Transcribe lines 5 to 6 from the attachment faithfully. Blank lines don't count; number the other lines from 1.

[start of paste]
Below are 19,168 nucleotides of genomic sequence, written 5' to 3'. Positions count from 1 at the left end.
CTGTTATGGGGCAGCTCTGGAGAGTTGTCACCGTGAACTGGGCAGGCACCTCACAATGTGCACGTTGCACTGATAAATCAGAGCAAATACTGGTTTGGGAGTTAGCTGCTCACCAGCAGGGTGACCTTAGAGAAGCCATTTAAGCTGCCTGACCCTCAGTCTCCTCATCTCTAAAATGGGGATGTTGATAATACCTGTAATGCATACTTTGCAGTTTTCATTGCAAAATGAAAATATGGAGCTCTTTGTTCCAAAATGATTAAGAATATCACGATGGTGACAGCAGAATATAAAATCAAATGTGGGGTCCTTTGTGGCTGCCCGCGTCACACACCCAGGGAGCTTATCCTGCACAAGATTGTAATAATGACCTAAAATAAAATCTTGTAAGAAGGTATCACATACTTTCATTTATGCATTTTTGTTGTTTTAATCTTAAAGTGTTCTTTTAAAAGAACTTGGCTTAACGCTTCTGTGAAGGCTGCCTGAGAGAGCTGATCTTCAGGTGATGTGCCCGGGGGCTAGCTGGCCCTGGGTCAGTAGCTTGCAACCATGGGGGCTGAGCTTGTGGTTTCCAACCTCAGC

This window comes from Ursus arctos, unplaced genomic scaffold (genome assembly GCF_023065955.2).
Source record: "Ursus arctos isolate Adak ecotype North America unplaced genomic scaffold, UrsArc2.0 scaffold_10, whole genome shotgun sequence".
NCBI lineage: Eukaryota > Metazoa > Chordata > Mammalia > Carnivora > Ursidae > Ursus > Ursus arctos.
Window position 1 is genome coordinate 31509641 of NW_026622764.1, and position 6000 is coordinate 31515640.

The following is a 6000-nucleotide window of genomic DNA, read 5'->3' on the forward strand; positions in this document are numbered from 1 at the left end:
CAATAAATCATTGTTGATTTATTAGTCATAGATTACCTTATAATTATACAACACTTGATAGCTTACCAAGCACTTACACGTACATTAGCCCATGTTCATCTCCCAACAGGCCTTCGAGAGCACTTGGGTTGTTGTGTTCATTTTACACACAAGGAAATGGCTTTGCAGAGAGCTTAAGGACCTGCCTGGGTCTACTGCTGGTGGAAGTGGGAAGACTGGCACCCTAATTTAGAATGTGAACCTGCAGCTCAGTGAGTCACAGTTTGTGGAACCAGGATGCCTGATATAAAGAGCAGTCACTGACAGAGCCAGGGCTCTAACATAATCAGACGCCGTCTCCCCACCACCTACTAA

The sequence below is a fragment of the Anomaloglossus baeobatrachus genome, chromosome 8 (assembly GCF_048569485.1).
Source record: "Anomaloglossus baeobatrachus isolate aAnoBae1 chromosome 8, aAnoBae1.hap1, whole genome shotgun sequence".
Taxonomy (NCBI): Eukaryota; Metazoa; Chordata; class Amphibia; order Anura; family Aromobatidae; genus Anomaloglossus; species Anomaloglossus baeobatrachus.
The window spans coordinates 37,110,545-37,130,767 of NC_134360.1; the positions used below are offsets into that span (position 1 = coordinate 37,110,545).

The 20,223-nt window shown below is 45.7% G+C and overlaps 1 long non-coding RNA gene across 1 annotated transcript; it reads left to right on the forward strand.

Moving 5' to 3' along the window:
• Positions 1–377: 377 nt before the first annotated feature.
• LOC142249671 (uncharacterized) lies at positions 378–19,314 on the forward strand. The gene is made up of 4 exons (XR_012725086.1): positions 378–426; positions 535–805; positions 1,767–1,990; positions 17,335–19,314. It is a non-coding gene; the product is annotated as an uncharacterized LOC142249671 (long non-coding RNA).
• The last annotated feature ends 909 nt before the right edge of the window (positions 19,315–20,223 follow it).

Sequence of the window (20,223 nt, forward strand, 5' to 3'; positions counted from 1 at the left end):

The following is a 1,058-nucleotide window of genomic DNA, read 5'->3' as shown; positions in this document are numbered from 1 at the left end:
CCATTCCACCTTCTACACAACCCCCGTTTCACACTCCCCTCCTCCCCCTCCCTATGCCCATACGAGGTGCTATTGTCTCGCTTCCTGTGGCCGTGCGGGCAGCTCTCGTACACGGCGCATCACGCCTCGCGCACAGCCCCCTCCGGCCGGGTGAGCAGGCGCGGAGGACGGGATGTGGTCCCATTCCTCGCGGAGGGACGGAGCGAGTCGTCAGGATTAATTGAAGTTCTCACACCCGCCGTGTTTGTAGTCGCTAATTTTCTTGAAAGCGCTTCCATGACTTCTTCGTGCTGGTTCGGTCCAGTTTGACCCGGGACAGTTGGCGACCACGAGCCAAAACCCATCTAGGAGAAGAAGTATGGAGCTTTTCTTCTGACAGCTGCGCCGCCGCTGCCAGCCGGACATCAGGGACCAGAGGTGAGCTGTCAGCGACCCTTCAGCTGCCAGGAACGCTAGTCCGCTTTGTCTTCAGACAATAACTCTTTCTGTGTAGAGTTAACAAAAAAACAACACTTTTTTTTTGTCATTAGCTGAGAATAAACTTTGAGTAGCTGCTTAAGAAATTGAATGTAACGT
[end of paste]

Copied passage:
NCBI lineage: Eukaryota > Metazoa > Chordata > Mammalia > Carnivora > Ursidae > Ursus > Ursus arctos.
Window position 1 is genome coordinate 31509641 of NW_026622764.1, and position 6000 is coordinate 31515640.